By 2014, Apple capitalized on the amount of time that we’re spending on our portable devices, and developed Apple Pay as a digital wallet and mobile payment tool. It’s currently supported on iPhone, Apple Watch, iPad, and Mac. CEO Tim Cook said that Apple Pay would be available in more than 40 countries and regions by the end of 2019, but the current full list of Apple Pay countries and regions are viewable now on Apple’s website.
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As e-commerce rapidly develops, we’ve seen social sites become shoppable, with a notable milestone in 2015 when Pinterest added buyable Pins to their boards. These pins allow board followers to purchase straight from the site without having to ever leave Pinterest. Additionally, many boards without these shopping enabled pins are now offering shopping recommendations based on the content displayed.
Since the days of eBay sidling up to PayPal, companies have partnered or acquired additional organizations to diversify or otherwise enhance their business model, and this practice shows no sign of stopping. Most notably in recent history, Amazon acquired natural foods retailer, Whole Foods, and mass retail giant Walmart picked up Flipkart for a cool $16B.
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The history of e-commerce meets the future of commerce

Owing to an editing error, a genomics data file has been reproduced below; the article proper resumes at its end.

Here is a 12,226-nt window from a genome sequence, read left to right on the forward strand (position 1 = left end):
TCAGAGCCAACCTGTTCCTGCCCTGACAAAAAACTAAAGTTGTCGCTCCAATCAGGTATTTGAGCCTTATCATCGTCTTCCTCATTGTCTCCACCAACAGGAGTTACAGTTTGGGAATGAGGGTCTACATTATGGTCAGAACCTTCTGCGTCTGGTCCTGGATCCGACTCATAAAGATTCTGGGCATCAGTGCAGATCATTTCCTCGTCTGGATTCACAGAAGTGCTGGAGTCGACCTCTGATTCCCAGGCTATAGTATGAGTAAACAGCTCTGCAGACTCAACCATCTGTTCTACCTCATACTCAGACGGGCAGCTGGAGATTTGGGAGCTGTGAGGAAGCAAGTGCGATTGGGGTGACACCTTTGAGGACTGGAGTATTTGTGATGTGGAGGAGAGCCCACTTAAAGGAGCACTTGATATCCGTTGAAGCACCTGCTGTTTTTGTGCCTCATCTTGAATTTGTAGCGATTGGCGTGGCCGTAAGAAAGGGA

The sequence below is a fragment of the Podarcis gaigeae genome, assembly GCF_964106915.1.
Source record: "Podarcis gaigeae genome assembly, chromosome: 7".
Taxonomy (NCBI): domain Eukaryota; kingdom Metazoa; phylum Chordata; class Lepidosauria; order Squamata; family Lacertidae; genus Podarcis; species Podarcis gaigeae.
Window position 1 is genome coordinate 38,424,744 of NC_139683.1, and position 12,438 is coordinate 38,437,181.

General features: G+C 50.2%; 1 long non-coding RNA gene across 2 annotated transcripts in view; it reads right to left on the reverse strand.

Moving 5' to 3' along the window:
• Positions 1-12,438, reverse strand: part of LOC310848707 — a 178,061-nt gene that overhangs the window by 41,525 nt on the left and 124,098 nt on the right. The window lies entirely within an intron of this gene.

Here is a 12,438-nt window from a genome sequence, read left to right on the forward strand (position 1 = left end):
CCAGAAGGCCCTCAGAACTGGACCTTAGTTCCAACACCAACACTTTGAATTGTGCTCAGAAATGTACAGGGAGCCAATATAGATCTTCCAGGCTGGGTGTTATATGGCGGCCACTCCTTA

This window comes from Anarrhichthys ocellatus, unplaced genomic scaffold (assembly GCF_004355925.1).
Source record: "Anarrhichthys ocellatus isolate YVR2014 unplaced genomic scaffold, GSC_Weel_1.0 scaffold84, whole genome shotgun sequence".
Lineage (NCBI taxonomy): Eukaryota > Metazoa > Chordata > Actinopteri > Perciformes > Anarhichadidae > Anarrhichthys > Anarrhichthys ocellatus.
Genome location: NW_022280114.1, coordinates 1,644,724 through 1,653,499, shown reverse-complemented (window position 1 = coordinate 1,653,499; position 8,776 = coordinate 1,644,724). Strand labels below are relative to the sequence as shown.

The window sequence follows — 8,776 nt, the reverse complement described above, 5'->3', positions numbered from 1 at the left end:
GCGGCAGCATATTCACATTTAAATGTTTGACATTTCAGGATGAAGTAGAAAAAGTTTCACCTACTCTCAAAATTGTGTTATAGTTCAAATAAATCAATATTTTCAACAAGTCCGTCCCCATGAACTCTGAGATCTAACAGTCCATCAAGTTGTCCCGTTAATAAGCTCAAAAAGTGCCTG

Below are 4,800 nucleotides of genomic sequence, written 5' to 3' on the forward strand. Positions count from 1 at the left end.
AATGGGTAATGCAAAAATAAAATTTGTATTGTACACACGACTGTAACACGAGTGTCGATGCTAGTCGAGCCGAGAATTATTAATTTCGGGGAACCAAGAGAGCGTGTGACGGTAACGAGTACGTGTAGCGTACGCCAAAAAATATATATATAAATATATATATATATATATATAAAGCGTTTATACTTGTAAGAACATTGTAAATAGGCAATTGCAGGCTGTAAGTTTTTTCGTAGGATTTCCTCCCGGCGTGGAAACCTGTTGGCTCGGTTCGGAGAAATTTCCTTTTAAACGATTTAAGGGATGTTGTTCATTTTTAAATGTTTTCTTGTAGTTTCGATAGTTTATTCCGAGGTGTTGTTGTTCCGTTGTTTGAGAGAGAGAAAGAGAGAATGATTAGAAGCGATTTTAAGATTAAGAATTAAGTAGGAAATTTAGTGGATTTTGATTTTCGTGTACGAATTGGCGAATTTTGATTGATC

Massive changes across the e-commerce industry has seen large retailers continue to push online sales, and even small, local operations increasingly turning to digital methods to drive business.
As the buying habits of both consumers and businesses have changed, companies have risen to the occasion, using AI and automation to meet their clients and prospects wherever they can be found on their customer journey, and anyone engaged in e-commerce will also be hustling to find these shoppers and adapting tactics to help them capture more sales.
If history has taught us anything, it’s that e-commerce will continue to evolve at a lightning pace, capturing an ever-increasing shares across all sectors.
Creating efficient, convenient, and personalized experiences with highly sophisticated tools will be the order of the day. Regardless of the trends your organization chooses to pursue, make sure that the work is intentional and reaching toward a seamless and engaging experience for all.